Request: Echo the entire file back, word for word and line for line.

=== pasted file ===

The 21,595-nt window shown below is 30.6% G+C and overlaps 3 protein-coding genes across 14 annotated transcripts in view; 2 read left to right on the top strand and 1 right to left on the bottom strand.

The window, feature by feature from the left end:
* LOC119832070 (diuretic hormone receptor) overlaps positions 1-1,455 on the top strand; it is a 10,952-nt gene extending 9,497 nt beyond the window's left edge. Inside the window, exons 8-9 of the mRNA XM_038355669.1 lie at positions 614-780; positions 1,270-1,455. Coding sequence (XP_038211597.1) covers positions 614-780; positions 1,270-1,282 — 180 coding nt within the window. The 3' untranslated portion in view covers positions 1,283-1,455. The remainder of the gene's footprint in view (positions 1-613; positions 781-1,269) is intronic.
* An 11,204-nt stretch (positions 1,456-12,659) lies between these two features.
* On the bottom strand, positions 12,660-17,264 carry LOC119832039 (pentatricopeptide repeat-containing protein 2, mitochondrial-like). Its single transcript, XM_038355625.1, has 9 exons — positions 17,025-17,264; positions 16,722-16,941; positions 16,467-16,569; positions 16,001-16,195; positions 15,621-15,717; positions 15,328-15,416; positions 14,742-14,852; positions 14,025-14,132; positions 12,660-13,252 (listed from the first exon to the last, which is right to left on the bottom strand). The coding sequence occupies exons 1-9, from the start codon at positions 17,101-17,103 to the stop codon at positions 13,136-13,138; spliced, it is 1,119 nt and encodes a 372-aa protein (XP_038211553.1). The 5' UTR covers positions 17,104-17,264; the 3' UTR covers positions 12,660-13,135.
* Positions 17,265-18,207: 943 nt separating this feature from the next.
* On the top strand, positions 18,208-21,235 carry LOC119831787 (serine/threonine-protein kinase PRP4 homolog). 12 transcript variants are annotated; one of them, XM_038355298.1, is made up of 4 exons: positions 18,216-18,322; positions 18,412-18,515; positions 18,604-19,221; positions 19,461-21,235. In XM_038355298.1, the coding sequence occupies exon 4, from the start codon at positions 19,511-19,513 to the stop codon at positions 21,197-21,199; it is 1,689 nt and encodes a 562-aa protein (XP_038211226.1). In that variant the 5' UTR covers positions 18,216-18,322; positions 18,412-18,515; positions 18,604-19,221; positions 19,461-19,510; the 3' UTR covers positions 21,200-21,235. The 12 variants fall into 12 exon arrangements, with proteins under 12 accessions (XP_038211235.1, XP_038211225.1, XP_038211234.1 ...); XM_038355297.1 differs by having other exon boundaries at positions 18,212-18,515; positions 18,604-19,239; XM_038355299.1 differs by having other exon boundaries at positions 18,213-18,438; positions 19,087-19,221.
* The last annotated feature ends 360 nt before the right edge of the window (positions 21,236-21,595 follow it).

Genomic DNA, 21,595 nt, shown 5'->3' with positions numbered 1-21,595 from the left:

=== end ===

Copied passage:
The 21,595-nt window shown below is 30.6% G+C and overlaps 3 protein-coding genes across 14 annotated transcripts in view; 2 read left to right on the top strand and 1 right to left on the bottom strand.

The window, feature by feature from the left end:
* LOC119832070 (diuretic hormone receptor) overlaps positions 1-1,455 on the top strand; it is a 10,952-nt gene extending 9,497 nt beyond the window's left edge. Inside the window, exons 8-9 of the mRNA XM_038355669.1 lie at positions 614-780; positions 1,270-1,455. Coding sequence (XP_038211597.1) covers positions 614-780; positions 1,270-1,282 — 180 coding nt within the window. The 3' untranslated portion in view covers positions 1,283-1,455. The remainder of the gene's footprint in view (positions 1-613; positions 781-1,269) is intronic.
* An 11,204-nt stretch (positions 1,456-12,659) lies between these two features.
* On the bottom strand, positions 12,660-17,264 carry LOC119832039 (pentatricopeptide repeat-containing protein 2, mitochondrial-like). Its single transcript, XM_038355625.1, has 9 exons — positions 17,025-17,264; positions 16,722-16,941; positions 16,467-16,569; positions 16,001-16,195; positions 15,621-15,717; positions 15,328-15,416; positions 14,742-14,852; positions 14,025-14,132; positions 12,660-13,252 (listed from the first exon to the last, which is right to left on the bottom strand). The coding sequence occupies exons 1-9, from the start codon at positions 17,101-17,103 to the stop codon at positions 13,136-13,138; spliced, it is 1,119 nt and encodes a 372-aa protein (XP_038211553.1). The 5' UTR covers positions 17,104-17,264; the 3' UTR covers positions 12,660-13,135.
* Positions 17,265-18,207: 943 nt separating this feature from the next.
* On the top strand, positions 18,208-21,235 carry LOC119831787 (serine/threonine-protein kinase PRP4 homolog). 12 transcript variants are annotated; one of them, XM_038355298.1, is made up of 4 exons: positions 18,216-18,322; positions 18,412-18,515; positions 18,604-19,221; positions 19,461-21,235. In XM_038355298.1, the coding sequence occupies exon 4, from the start codon at positions 19,511-19,513 to the stop codon at positions 21,197-21,199; it is 1,689 nt and encodes a 562-aa protein (XP_038211226.1). In that variant the 5' UTR covers positions 18,216-18,322; positions 18,412-18,515; positions 18,604-19,221; positions 19,461-19,510; the 3' UTR covers positions 21,200-21,235. The 12 variants fall into 12 exon arrangements, with proteins under 12 accessions (XP_038211235.1, XP_038211225.1, XP_038211234.1 ...); XM_038355297.1 differs by having other exon boundaries at positions 18,212-18,515; positions 18,604-19,239; XM_038355299.1 differs by having other exon boundaries at positions 18,213-18,438; positions 19,087-19,221.
* The last annotated feature ends 360 nt before the right edge of the window (positions 21,236-21,595 follow it).

Genomic DNA, 21,595 nt, shown 5'->3' with positions numbered 1-21,595 from the left: